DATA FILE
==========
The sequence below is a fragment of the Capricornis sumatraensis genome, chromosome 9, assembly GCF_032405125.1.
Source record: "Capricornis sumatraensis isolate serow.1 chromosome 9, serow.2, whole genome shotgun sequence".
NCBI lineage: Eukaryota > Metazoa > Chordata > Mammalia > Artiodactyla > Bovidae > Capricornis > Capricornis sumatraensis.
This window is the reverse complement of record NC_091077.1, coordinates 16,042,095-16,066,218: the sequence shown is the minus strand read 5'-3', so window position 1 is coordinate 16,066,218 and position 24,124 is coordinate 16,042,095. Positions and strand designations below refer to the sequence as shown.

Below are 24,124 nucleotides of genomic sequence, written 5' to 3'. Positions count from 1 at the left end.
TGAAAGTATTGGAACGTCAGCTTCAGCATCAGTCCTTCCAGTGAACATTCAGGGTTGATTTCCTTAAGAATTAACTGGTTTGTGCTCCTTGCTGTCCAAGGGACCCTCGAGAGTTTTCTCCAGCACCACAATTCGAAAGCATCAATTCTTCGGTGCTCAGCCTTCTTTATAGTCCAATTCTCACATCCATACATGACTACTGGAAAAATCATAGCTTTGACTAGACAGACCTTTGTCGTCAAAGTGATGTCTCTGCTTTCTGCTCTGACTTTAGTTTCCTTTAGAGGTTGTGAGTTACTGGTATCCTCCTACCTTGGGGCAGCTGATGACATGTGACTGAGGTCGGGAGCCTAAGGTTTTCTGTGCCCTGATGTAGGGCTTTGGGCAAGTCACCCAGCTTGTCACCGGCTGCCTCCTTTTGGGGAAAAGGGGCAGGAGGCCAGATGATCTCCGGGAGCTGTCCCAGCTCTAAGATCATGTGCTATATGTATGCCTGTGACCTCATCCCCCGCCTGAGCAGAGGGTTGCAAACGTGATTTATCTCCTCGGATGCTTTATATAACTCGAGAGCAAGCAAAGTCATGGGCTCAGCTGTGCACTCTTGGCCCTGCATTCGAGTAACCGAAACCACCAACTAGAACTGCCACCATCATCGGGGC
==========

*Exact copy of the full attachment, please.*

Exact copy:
The sequence below is a fragment of the Capricornis sumatraensis genome, chromosome 9, assembly GCF_032405125.1.
Source record: "Capricornis sumatraensis isolate serow.1 chromosome 9, serow.2, whole genome shotgun sequence".
NCBI lineage: Eukaryota > Metazoa > Chordata > Mammalia > Artiodactyla > Bovidae > Capricornis > Capricornis sumatraensis.
This window is the reverse complement of record NC_091077.1, coordinates 16,042,095-16,066,218: the sequence shown is the minus strand read 5'-3', so window position 1 is coordinate 16,066,218 and position 24,124 is coordinate 16,042,095. Positions and strand designations below refer to the sequence as shown.

Below are 24,124 nucleotides of genomic sequence, written 5' to 3'. Positions count from 1 at the left end.
TGAAAGTATTGGAACGTCAGCTTCAGCATCAGTCCTTCCAGTGAACATTCAGGGTTGATTTCCTTAAGAATTAACTGGTTTGTGCTCCTTGCTGTCCAAGGGACCCTCGAGAGTTTTCTCCAGCACCACAATTCGAAAGCATCAATTCTTCGGTGCTCAGCCTTCTTTATAGTCCAATTCTCACATCCATACATGACTACTGGAAAAATCATAGCTTTGACTAGACAGACCTTTGTCGTCAAAGTGATGTCTCTGCTTTCTGCTCTGACTTTAGTTTCCTTTAGAGGTTGTGAGTTACTGGTATCCTCCTACCTTGGGGCAGCTGATGACATGTGACTGAGGTCGGGAGCCTAAGGTTTTCTGTGCCCTGATGTAGGGCTTTGGGCAAGTCACCCAGCTTGTCACCGGCTGCCTCCTTTTGGGGAAAAGGGGCAGGAGGCCAGATGATCTCCGGGAGCTGTCCCAGCTCTAAGATCATGTGCTATATGTATGCCTGTGACCTCATCCCCCGCCTGAGCAGAGGGTTGCAAACGTGATTTATCTCCTCGGATGCTTTATATAACTCGAGAGCAAGCAAAGTCATGGGCTCAGCTGTGCACTCTTGGCCCTGCATTCGAGTAACCGAAACCACCAACTAGAACTGCCACCATCATCGGGGC